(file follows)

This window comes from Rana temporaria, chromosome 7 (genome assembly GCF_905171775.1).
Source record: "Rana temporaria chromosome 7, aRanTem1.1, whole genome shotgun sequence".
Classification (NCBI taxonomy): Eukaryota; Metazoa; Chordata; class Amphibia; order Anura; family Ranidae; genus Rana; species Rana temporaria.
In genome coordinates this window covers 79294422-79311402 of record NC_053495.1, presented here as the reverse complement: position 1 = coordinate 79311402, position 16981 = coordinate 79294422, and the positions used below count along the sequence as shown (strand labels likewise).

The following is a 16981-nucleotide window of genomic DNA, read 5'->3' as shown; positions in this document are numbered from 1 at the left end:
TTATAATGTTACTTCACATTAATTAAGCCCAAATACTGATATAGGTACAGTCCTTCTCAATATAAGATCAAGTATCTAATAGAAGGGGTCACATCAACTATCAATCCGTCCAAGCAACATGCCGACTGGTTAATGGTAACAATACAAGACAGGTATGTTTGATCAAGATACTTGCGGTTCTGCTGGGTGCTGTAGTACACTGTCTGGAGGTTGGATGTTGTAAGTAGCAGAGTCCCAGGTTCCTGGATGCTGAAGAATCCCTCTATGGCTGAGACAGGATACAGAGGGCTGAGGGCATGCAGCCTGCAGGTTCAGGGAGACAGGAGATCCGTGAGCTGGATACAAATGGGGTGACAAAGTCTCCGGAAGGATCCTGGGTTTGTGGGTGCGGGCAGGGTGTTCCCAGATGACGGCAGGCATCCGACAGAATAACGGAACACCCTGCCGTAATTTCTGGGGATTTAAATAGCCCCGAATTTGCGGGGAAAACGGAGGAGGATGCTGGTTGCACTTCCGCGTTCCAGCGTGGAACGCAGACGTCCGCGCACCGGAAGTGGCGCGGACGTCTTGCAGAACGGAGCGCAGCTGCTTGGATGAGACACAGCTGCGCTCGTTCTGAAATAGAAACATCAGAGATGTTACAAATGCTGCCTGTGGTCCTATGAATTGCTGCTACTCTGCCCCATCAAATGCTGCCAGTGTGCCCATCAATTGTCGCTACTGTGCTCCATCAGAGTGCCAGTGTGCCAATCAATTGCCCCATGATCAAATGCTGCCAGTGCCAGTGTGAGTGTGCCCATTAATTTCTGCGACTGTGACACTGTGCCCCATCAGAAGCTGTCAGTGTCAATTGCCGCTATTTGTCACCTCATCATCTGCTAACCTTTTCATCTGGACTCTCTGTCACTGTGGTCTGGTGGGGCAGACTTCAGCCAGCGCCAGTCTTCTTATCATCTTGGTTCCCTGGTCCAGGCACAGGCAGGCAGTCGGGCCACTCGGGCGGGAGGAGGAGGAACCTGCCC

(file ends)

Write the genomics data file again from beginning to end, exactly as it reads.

This window comes from Rana temporaria, chromosome 7 (genome assembly GCF_905171775.1).
Source record: "Rana temporaria chromosome 7, aRanTem1.1, whole genome shotgun sequence".
Classification (NCBI taxonomy): Eukaryota; Metazoa; Chordata; class Amphibia; order Anura; family Ranidae; genus Rana; species Rana temporaria.
In genome coordinates this window covers 79294422-79311402 of record NC_053495.1, presented here as the reverse complement: position 1 = coordinate 79311402, position 16981 = coordinate 79294422, and the positions used below count along the sequence as shown (strand labels likewise).

The following is a 16981-nucleotide window of genomic DNA, read 5'->3' as shown; positions in this document are numbered from 1 at the left end:
TTATAATGTTACTTCACATTAATTAAGCCCAAATACTGATATAGGTACAGTCCTTCTCAATATAAGATCAAGTATCTAATAGAAGGGGTCACATCAACTATCAATCCGTCCAAGCAACATGCCGACTGGTTAATGGTAACAATACAAGACAGGTATGTTTGATCAAGATACTTGCGGTTCTGCTGGGTGCTGTAGTACACTGTCTGGAGGTTGGATGTTGTAAGTAGCAGAGTCCCAGGTTCCTGGATGCTGAAGAATCCCTCTATGGCTGAGACAGGATACAGAGGGCTGAGGGCATGCAGCCTGCAGGTTCAGGGAGACAGGAGATCCGTGAGCTGGATACAAATGGGGTGACAAAGTCTCCGGAAGGATCCTGGGTTTGTGGGTGCGGGCAGGGTGTTCCCAGATGACGGCAGGCATCCGACAGAATAACGGAACACCCTGCCGTAATTTCTGGGGATTTAAATAGCCCCGAATTTGCGGGGAAAACGGAGGAGGATGCTGGTTGCACTTCCGCGTTCCAGCGTGGAACGCAGACGTCCGCGCACCGGAAGTGGCGCGGACGTCTTGCAGAACGGAGCGCAGCTGCTTGGATGAGACACAGCTGCGCTCGTTCTGAAATAGAAACATCAGAGATGTTACAAATGCTGCCTGTGGTCCTATGAATTGCTGCTACTCTGCCCCATCAAATGCTGCCAGTGTGCCCATCAATTGTCGCTACTGTGCTCCATCAGAGTGCCAGTGTGCCAATCAATTGCCCCATGATCAAATGCTGCCAGTGCCAGTGTGAGTGTGCCCATTAATTTCTGCGACTGTGACACTGTGCCCCATCAGAAGCTGTCAGTGTCAATTGCCGCTATTTGTCACCTCATCATCTGCTAACCTTTTCATCTGGACTCTCTGTCACTGTGGTCTGGTGGGGCAGACTTCAGCCAGCGCCAGTCTTCTTATCATCTTGGTTCCCTGGTCCAGGCACAGGCAGGCAGTCGGGCCACTCGGGCGGGAGGAGGAGGAACCTGCCC